Sean Connery Was Drunk Way More Often Than Not On The Set Of ‘Highlander’

Sean Connery Was Drunk During Bulk Of Time On 'Highlander' Set


  • Sean Connery was never shy about his love of drinking, and there was at least one movie where he didn’t let work get in the way of his beloved pastime
  • People who worked with the late actor on the set of Highlander said he was drunk more often than not
  • Check out more stuff about movies here

Despite the fact that he was kind of before my time, I’m a big fan of the late, great Sean Connery fan. The first movie I ever saw him in was Indiana Jones and the Last Crusade, but yah boi was hooked after that. I think I ended up watching all of his James Bond movies in like a week.

However, I was never really a huge proponent of his turn as the immortal Egyptian swordsman Juan Sánchez Villa-Lobos Ramírez in Highlander. I feel as if the whole role is kind of phoned in. Which, for all intents and purposes, it was, mostly because he filmed all of his scenes in a week for a cool million-dollar payday.

That all being said, I’m really not all that surprised to learn interviews The Guardian conducted with both actor Christopher Lambert and the director Russell Mulcahy seem to indicate Connery was drinking a lot while on set in Scotland.

That latter notes he wasn’t very shy about it and cited the flight the two men took to Scotland when Connery was drinking openly and extended the invitation to Mulcahy:

“We shot fast – in Scotland, London and New York. The budget was just $13m so it was guerrilla-style film-making. When we were in Glen Coe, the producer had to run down the mountain with a pocket of change to call the studio from a phone box.

On the plane up, Sean brought out a bottle of homemade scotch a friend had given him. “C’mon, laddie,” he said, “have a nip of this.” It blew my brains out.”

Well, that’s not good. Maybe that’s why this movie’s a bit all over the map: if the director of the film was drinking whatever fermented firewater Connery found pooling underneath his refrigerator. I’m surprised the fume didn’t get the pilot drunk.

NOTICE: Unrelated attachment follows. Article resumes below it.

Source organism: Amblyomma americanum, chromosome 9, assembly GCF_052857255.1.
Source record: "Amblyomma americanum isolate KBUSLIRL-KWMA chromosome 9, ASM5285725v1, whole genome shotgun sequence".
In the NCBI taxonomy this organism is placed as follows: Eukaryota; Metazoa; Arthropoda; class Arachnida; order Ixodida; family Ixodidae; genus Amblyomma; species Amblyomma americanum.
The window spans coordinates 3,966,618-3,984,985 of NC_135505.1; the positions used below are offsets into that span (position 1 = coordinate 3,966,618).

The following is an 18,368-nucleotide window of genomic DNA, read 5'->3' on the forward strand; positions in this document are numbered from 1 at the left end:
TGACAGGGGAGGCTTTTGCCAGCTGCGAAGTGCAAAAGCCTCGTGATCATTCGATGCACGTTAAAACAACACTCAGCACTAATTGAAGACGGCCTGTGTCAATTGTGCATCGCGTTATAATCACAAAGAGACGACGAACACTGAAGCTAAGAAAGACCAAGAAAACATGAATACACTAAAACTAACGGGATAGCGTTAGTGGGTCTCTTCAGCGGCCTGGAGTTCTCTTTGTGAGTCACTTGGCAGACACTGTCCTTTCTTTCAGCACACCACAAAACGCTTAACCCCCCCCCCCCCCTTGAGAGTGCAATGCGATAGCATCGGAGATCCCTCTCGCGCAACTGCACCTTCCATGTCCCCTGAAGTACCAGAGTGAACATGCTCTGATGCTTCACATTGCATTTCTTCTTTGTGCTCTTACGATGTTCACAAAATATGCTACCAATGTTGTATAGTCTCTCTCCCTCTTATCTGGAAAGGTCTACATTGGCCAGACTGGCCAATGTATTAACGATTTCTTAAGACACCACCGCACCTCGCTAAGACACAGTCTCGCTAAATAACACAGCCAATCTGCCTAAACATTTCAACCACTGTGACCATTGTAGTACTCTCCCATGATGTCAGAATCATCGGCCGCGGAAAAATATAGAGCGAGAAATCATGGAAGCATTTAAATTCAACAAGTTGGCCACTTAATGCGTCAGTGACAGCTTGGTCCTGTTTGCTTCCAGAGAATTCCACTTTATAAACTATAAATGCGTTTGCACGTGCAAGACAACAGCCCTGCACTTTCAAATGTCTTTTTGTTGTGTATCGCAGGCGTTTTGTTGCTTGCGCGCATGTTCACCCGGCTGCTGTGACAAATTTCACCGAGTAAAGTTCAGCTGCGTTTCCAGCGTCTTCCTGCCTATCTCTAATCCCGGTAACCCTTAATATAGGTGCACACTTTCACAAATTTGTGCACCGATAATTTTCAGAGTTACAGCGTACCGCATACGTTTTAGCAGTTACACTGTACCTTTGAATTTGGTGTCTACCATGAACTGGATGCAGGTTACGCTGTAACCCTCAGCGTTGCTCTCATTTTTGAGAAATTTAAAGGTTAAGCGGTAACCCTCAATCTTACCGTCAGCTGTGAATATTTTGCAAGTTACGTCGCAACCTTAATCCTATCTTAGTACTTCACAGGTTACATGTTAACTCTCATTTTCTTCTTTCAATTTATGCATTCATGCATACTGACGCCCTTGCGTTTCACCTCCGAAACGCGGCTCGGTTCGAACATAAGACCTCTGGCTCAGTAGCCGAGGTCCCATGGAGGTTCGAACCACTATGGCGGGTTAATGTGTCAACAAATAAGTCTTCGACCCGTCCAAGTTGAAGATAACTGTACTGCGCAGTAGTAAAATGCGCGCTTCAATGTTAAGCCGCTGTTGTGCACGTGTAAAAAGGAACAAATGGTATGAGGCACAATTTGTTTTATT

In Connery’s defense, the production sounded a tad haywire, leaving him with plenty of excuses as to why he needed a drink.

“”When Sean and Clancy Brown, who plays the villain, had their first big fight, Clancy was meant to burst in and slice the table in half with his sword. But he struck it with the flat of the blade and it broke. A shard shot over Sean’s head.

He was on the verge of walking. He put on his dressing gown and called a meeting. Clancy said: “I’m so sorry. I was so nervous because it’s Sean Connery.” Sean was gracious but said: “Maybe we’ll use my stunt double more.”

There was very little CGI in those days. But because I grew up in theatre, I knew a lot about tricking the eye. For the fights, we strapped car batteries to the actors’ legs and wired them up so they’d spark when a sword struck. After about three takes, the sword handles would get really hot and we’d have to stop.””

Listen, I understand the concept of suffering for your art, but a completely scorched and scabbed palm from burning hot metal sounds pretty unbearable. If I were Sean, I’d probably throw a few back in the evening as well just to make a different part of my body hurt.

Really, though, the funniest part of the whole thing was that after Connery left the set, a rule came down the production pipeline that no one was allowed to drink before battle scenes since they were essentially using real swords.

However, as Lambert tells it:

“It was my first time in Scotland. Insurance people completely forbid drinking on set, but try that up there and you’ll get shot. I’m not saying Scottish people drink all the time, but if they drink, they drink. It’s not a sip of wine, it’s a quarter of a bottle of scotch. There were 1,000 extras for the battle scenes and they went at it for real. After each shot, the cries went up: “Doctor!” “Nurse!””

That’s bananas. Guys just getting drunk as piss and then hitting each other with real swords. No wonder Connery was in and out in a week flat.